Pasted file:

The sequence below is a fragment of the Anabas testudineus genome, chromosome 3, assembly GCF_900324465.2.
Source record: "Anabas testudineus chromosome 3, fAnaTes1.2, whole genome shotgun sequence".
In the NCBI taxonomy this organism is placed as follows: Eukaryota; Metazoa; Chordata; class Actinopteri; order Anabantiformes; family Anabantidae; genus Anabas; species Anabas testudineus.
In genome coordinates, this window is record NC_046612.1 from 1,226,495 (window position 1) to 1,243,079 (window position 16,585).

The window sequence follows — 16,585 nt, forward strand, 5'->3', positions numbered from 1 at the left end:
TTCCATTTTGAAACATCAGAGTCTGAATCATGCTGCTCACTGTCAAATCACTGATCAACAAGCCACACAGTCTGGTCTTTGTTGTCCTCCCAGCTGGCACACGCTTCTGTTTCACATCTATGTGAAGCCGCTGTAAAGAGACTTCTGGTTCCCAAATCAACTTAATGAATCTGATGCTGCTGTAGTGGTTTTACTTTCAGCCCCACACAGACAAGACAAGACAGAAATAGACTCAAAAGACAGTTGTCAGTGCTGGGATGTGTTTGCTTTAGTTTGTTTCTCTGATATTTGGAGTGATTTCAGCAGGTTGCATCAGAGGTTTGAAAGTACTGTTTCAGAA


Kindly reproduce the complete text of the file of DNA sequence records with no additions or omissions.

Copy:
The sequence below is a fragment of the Anabas testudineus genome, chromosome 3, assembly GCF_900324465.2.
Source record: "Anabas testudineus chromosome 3, fAnaTes1.2, whole genome shotgun sequence".
In the NCBI taxonomy this organism is placed as follows: Eukaryota; Metazoa; Chordata; class Actinopteri; order Anabantiformes; family Anabantidae; genus Anabas; species Anabas testudineus.
In genome coordinates, this window is record NC_046612.1 from 1,226,495 (window position 1) to 1,243,079 (window position 16,585).

The window sequence follows — 16,585 nt, forward strand, 5'->3', positions numbered from 1 at the left end:
TTCCATTTTGAAACATCAGAGTCTGAATCATGCTGCTCACTGTCAAATCACTGATCAACAAGCCACACAGTCTGGTCTTTGTTGTCCTCCCAGCTGGCACACGCTTCTGTTTCACATCTATGTGAAGCCGCTGTAAAGAGACTTCTGGTTCCCAAATCAACTTAATGAATCTGATGCTGCTGTAGTGGTTTTACTTTCAGCCCCACACAGACAAGACAAGACAGAAATAGACTCAAAAGACAGTTGTCAGTGCTGGGATGTGTTTGCTTTAGTTTGTTTCTCTGATATTTGGAGTGATTTCAGCAGGTTGCATCAGAGGTTTGAAAGTACTGTTTCAGAA